The channel is roughly 460 kilometres across at its narrowest point between the Mozambique city of Angoche and the town of Tambohorano, Madagascar. The channel achieves a maximum depth of 3290 metres.
The prevailing current is a warm water flow toward the southwest. There is ongoing significant siltation water pollution discharging from the west central Madagascar rivers, resulting from widespread slash-and-burn deforestation in the Central Highlands.
Circulation and Hydrography
This channel manifests a southwesterly flowing current which exits into the Agulhas Current at the southern mouth. The entire marine channel is approximately 1600 kilometres in length. At its northern end is the Cape Amber (which is essentially the northern tip of Madagascar) , south of which the northern branch of the East Madagascar Current flows past the Comores into the northern mouth of the Mozambique Channel.
Coastlines and Islands
Beach at Nosy Be, Madagascar. @C.Michael Hogan
The Madagascar coastline consists of sandy beaches, abrupt termination of tsingy limestone landforms and coastal mangrove swamps. Massive deforestation of the Madagascar central highlands beginning after French colonial rule has led to corresponding extensive erosion and loss of topsoil, most of which has accrued to siltation of rivers that discharge to the Mozambique Channel. These reddened rivers are clearly visible from low flying aircraft today, and are creating deleterious discharges to the Mozambique Channel that provide ongoing habitat destruction of coral reefs and other aquatic communities.
On the Mozambique side the north coastal end of the channel has an extensive reef and island system, which forms a shallow inner channel, which is suitable for small boats, but treacherous and generally unpassable for larger vessels. south of Mozambique Island however, the mainland turns swampy and heavily silted by mainland river and stream discharge.
In the northern part of the channel there are several significant islands including the Comoros as well as a number of islands belonging to Madagascar, including Nosy Be and Nosy Komba.
The deeper ocean portions of the Mozambique Channel contain rich quantities of tuna and other pelagic fishes. The hard bottoms of the continental slopes manifest considerable lobster resources, particularly in the northern third and southern third of the Channel. Soft bottom continental shelves between Angoche and Ponta d'Oura exhibit deep-water shrimp, crayfish and crab. Correspondingly the soft bottoms between Angoche and Chiloane are exploited for small demersal fish and shrimp.
Marine mammals of the Mozambique Channel include the Indo-Pacific bottlenose dolphin, Striped dolphin, Humpback whale and Short-finned pilot whale. Cetacean biodiversity is particularly great in the vicinity of Mayotte.
In terms of continental coastal habitats, the estuaries and lagoons have important finfish and crustacean resources. Areas with sandy beaches provide harvests of small demersal fish, bivalves, as well as both penaeide and non-penaeide shrimp. Mangrove swamp areas are key locations for the mangrove crab, but these forests are being overharvested. Since much of the fishing is conducted by local artisanal fishermen, the coastal areas tend to suffer from overfishing. Other coastal waters issues along Mozambique are water pollution impacts due to runoff from agricultural use of phosphorus and nitrogen based fertilisers as well as pesticides and herbicides.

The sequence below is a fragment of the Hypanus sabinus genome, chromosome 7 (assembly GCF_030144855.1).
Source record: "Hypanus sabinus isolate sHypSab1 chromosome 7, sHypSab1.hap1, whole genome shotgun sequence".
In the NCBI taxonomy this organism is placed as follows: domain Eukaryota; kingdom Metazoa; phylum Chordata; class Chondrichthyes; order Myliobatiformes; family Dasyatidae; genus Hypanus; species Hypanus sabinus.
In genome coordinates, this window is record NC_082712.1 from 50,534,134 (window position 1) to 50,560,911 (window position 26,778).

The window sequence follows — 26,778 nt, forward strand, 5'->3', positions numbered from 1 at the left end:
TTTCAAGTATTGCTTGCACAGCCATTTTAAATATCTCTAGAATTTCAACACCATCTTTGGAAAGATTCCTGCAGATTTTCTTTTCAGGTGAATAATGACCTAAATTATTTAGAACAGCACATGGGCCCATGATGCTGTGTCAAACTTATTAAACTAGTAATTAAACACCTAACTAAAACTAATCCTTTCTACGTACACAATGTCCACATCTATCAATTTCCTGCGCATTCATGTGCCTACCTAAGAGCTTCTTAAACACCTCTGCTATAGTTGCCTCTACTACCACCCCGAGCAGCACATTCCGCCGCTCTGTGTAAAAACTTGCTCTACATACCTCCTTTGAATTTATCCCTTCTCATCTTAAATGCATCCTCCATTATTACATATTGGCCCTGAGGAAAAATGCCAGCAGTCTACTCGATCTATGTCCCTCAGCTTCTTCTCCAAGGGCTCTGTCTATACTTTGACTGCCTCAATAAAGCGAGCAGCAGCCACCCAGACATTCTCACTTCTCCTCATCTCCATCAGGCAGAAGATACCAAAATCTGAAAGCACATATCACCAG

The dinoflagellate Brachydinium taylorii was earlier thought to occur only in the Mozambique Channel, but was found in the 1970s to occur off of Walvis Bay in the Benguela Current. The Mozambique Channel is home to one of the two extant species of coelacanth, Latimeria chalumnae, a bony fish that was thought to be extinct until the first specimen was found in 1938. This species is sparsely distributed in the Mozambique Channel and southerly to the South African Coast. Coastal waters, northwest Madagascar. @ C.Michael Hogan
See main article: Madagascar dry deciduous forests ecoregion
Along the northeast of the Mozambique Channel the dry deciduous forests of western Madagascar are some of the world’s richest and most distinctive tropical dry forests. They are characterized by very high local plant and animal endemism at the species, genera and family levels. A significant portion of these forests have already been cleared, and the remaining forests are fragmented and critically threatened by uncontrolled burning and clearing for grazing and agriculture. Since human settlement of this region, an estimated 97 percent of the island’s dry deciduous western forests have been destroyed, and those remaining are extremely localized and isolated. This ecoregion also contains spectacular limestone karst formations, known as tsingy, and their associated forests, including the World Heritage Site of Bemaraha. The river systems and wetlands of this ecoregion are also critically endangered habitats, home to several endemic animal species.
There is little written history of the coastal areas of the Mozambique Channel until the Portuguese colonial era of the early sixteenth century. However, it is generally clear that the Mozambique side of the channel was settled by indigenous African peoples for considerable time; it is also clear that Muslim seafaring traders from the north had arrived along both sides of the channel in the period 800 to 1000 AD. The Mozambique coastline was settled much earlier than the Madagascar side, and also embraced much higher population densities.
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